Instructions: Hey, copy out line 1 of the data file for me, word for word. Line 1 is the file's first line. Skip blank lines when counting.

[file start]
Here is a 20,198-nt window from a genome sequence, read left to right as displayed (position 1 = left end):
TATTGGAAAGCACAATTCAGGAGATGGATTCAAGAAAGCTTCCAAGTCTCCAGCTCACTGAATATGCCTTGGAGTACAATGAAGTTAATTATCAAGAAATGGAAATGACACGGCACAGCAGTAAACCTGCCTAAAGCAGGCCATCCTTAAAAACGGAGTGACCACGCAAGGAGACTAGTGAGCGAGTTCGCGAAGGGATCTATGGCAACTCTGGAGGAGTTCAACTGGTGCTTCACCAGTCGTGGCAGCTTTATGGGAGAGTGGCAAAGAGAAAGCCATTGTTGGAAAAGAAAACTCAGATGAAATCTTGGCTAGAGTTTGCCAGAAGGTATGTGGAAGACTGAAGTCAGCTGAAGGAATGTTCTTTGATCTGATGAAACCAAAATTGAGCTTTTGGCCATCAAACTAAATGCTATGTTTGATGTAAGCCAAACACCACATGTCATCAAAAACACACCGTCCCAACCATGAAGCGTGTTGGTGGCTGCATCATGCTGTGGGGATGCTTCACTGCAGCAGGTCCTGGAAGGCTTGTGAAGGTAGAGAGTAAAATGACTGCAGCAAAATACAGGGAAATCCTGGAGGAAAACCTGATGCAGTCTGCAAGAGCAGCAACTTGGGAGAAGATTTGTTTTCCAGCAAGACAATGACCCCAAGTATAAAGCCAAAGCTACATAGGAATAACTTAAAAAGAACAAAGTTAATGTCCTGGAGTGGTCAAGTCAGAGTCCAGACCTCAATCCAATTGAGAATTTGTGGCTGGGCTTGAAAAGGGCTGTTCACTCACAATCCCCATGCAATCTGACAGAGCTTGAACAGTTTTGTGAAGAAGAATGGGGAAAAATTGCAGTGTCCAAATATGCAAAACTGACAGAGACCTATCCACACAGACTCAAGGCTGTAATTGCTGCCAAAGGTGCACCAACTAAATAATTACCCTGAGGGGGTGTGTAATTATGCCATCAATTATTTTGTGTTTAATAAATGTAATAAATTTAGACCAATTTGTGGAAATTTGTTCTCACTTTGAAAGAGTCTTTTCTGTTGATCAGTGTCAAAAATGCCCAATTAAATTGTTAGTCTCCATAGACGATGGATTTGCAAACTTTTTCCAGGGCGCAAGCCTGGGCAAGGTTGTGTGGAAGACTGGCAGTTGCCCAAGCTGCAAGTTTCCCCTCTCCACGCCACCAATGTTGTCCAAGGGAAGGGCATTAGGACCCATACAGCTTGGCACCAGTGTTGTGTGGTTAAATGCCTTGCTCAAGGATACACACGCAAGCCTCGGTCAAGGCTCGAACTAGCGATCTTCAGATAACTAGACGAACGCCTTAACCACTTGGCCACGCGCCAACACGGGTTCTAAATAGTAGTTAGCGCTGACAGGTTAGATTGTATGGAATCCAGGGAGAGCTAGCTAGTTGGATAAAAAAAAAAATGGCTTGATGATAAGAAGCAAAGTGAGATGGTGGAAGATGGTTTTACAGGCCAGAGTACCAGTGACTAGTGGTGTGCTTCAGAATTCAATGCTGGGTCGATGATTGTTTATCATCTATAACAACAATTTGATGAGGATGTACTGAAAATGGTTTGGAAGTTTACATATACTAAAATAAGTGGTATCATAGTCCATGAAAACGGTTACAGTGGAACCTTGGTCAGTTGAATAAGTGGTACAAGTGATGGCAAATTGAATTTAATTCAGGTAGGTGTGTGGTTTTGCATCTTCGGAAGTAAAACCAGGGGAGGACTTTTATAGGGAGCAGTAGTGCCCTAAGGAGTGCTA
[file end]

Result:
Here is a 20,198-nt window from a genome sequence, read left to right as displayed (position 1 = left end):